Off Broadway Reviews
On the Exhale, which filters all of these issues through the psyche of an unnamed mother (played by Marin Ireland) who loses her first-grade son to a school shooting, is at its most convincing and affecting, however, when it considers the greatest enemy of all: fear. After all, you needn't look too hard on the news or on the Internet to find a dazzling array of gun arguments, pro and con. So merely rehashing them, or rather one side of them (from the perspective of this woman, a lesbian women's studies professor, pro-gun-rights positions are not to be taken seriously), is fundamentally pointless. Focusing on the theatre's ability to dig beneath the rhetoric and show us the soul that inspires it is, unsurprisingly, far more effective.
So rather than dwell on plot, Zimmerman ushers us into the mind of this inside-outsider, who sees in every frustrated male student a potential Dylan Roof (she nicknames a particularly unsettling one "The Catalyst") but is clear-eyed enough to know that there's always something to be done. That's why, when her son Michael becomes a victim, she's determined not to be one, too. But in her attempts at protest, she visits the store where the killer purchased the unnamed weapon (it's described only as an "assault rifle") that slaughtered Michael, and finds herself allured by its power, simplicity, and her natural facility with wielding it. So much so, in fact, that she purchases it and begins practicing regularly at the local shooting range.
The exploration of how one kind of zealot flirts with becoming another (or at least spiritually sympathetic) is fascinating both for the combination of its speed and its smoothness, and the way it highlights the fragility of emotions that catapult us beyond our normal comfort zones. Ireland is superb in these moments; she's a fastidiously intelligent actress, and that intelligence, so right for this professor, stands in captivating contrast to the visceral warmth that emerges when she takes life and death quite literally into her own hands. The battle between innate inclinations toward passivity and acquired developments that encourage us to act is waged in her every breath, her every glance (she surveys the gun, and the target she pierces using it, with a gaze approaching religious adoration), and the softening and catching of her usually sharp and precise voice. No matter how secure we are in our beliefs, there's some way we can get lost in anything.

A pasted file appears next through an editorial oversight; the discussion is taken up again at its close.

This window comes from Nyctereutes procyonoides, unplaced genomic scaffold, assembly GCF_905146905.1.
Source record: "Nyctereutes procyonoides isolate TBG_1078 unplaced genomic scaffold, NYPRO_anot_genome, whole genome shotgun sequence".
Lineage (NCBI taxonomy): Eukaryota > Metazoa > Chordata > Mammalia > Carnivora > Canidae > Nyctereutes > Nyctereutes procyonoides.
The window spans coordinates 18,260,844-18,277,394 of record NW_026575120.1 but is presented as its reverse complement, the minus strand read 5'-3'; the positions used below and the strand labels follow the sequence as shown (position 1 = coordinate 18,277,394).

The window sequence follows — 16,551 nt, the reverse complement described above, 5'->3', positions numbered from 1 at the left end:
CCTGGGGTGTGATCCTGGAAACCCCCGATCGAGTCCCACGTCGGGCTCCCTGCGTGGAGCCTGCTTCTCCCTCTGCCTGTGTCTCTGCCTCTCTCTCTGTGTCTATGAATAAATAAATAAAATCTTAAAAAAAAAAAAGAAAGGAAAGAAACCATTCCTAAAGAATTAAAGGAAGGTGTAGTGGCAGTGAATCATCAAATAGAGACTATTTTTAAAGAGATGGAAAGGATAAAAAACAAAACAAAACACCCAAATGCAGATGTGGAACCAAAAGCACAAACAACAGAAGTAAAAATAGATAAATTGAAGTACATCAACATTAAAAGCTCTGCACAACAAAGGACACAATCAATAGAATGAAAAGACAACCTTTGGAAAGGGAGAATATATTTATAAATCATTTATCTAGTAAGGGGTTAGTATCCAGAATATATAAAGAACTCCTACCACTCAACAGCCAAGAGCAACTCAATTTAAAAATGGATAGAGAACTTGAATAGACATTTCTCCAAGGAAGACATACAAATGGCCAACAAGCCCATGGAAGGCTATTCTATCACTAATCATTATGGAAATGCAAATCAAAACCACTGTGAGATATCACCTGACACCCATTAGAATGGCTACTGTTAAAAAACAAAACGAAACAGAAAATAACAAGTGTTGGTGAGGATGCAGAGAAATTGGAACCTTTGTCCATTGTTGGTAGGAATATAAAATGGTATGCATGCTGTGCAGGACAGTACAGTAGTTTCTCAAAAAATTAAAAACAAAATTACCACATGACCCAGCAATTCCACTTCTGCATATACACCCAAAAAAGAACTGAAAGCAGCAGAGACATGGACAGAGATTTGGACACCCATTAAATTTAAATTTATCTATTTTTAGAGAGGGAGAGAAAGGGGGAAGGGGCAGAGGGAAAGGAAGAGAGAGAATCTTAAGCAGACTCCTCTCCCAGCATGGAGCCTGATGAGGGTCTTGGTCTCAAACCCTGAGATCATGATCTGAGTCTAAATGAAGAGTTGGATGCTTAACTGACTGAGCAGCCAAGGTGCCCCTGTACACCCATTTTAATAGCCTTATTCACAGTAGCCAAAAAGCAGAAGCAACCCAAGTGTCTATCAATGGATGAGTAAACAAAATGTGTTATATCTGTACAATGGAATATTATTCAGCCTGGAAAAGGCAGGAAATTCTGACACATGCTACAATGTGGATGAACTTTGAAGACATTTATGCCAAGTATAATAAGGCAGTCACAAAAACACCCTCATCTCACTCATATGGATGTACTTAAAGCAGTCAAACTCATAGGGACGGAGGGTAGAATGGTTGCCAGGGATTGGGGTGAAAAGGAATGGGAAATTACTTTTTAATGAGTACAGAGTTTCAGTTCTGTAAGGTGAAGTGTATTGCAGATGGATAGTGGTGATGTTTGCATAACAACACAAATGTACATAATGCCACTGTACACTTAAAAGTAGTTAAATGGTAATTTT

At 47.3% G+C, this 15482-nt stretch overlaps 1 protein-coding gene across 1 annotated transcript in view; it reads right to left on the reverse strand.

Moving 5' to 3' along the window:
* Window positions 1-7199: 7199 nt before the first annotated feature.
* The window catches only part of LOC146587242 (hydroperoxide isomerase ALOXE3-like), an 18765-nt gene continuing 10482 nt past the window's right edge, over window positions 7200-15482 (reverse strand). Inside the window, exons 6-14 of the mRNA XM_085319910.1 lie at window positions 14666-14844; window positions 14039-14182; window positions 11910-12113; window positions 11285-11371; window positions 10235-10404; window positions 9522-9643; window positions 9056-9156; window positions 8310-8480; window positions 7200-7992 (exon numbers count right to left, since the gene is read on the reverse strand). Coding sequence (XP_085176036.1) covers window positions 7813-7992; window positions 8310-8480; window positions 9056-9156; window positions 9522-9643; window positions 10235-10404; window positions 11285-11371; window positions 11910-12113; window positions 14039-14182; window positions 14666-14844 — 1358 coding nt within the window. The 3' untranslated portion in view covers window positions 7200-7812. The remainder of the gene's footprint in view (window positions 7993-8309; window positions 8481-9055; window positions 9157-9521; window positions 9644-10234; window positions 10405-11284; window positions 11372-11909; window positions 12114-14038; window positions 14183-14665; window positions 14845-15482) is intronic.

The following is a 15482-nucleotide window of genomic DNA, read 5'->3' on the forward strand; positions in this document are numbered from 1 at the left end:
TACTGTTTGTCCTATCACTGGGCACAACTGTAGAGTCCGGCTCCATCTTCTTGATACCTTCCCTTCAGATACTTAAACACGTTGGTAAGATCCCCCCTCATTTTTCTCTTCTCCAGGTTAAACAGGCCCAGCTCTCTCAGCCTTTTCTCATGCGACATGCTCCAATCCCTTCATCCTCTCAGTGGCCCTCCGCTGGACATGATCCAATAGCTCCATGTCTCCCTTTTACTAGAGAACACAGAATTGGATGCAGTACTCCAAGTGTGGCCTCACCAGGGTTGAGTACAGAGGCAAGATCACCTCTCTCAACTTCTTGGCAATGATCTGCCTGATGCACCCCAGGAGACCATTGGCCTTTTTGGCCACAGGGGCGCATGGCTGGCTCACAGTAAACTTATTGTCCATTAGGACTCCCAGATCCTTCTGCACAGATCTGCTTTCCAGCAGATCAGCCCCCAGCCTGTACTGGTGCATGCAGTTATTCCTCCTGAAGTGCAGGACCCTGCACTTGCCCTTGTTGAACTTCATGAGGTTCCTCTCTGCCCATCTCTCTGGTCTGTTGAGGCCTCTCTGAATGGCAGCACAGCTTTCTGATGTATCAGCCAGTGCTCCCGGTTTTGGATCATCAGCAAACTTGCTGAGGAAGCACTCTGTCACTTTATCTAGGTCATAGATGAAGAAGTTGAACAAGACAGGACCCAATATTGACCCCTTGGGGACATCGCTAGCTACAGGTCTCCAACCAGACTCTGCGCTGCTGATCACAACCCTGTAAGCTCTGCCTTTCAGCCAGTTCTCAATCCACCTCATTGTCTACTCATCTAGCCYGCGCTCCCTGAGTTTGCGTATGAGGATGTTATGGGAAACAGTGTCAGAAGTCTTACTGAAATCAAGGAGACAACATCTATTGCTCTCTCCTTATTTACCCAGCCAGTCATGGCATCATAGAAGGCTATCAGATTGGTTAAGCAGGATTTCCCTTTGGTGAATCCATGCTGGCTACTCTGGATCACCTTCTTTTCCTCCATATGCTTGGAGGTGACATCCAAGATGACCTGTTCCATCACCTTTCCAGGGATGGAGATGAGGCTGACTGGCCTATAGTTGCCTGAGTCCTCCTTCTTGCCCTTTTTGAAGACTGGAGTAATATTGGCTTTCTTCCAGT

This fusion of acting, direction (by Leigh Silverman), and writing is On the Exhale at its best, because it levels out a piece that is otherwise rocky. The preachiness, even pretentiousness, of the professor is not an easy foundation on which to build a sympathetic story, and it leaves her too stalwart a symbol until she must face down her own prejudices. Zimmerman's choice to structure the entire one-hour play in the second person adds further distance, as we're forced to become less concerned about what did happen to her than what could happen to us. (Making the specific universal seems to be intent; it's only intermittently successful.) And though Silverman has helped Ireland craft a wrenching personality, her staging is at once static and restless: This tiny theater amplifies every motion, so Ireland's constant pacing on the all-black lecture-hall set (by Rachel Hauck) beneath Jen Schriever's stark lights (Jen Schriever) abandon us in the uncertainty of the woman's thoughts as soon as they deposit us there.
The world around her fails to come to life because it's constructed from so many generic, regurgitated arguments, and is only briefly dislodged from its predictable axis by the mild intimation that the woman's ideological opponents may not be entirely wrong. After a few fleeting scenes of this romance, Zimmerman abandons it in favor of a return to the script's previous, facile form. The woman must fight the callous senator she believes disrespected her during her testimony about her son's death, which she does by deceiving her way into his home while her firearm is secured in her car, and confronting the choice of punishing him for his transgressions or taking the higher, more difficult road. You'll never guess which one she picks.
Except you will, because, to rational people, some choices are genuinely unthinkable. Yes, Zimmerman spins this play entirely from the woman's point of view, its words and opinions hers and hers alone, but it ends up proving her opponents' implicit (if, here, unstated) contention that personal responsibility and morality factor guide our actions more than physical tools. That the woman overcomes her personal demons of fear and hate by not giving in to them is all well and good, but she stops well short of deducing that her real journey is from myopia to tolerance, if not acceptance, of a mindset she once decried. Going all the way with that realization and its implications would be more daring, dramatic, and thought-provoking than the well-meaning but well-worn pabulum that is most of On the Exhale.
On the Exhale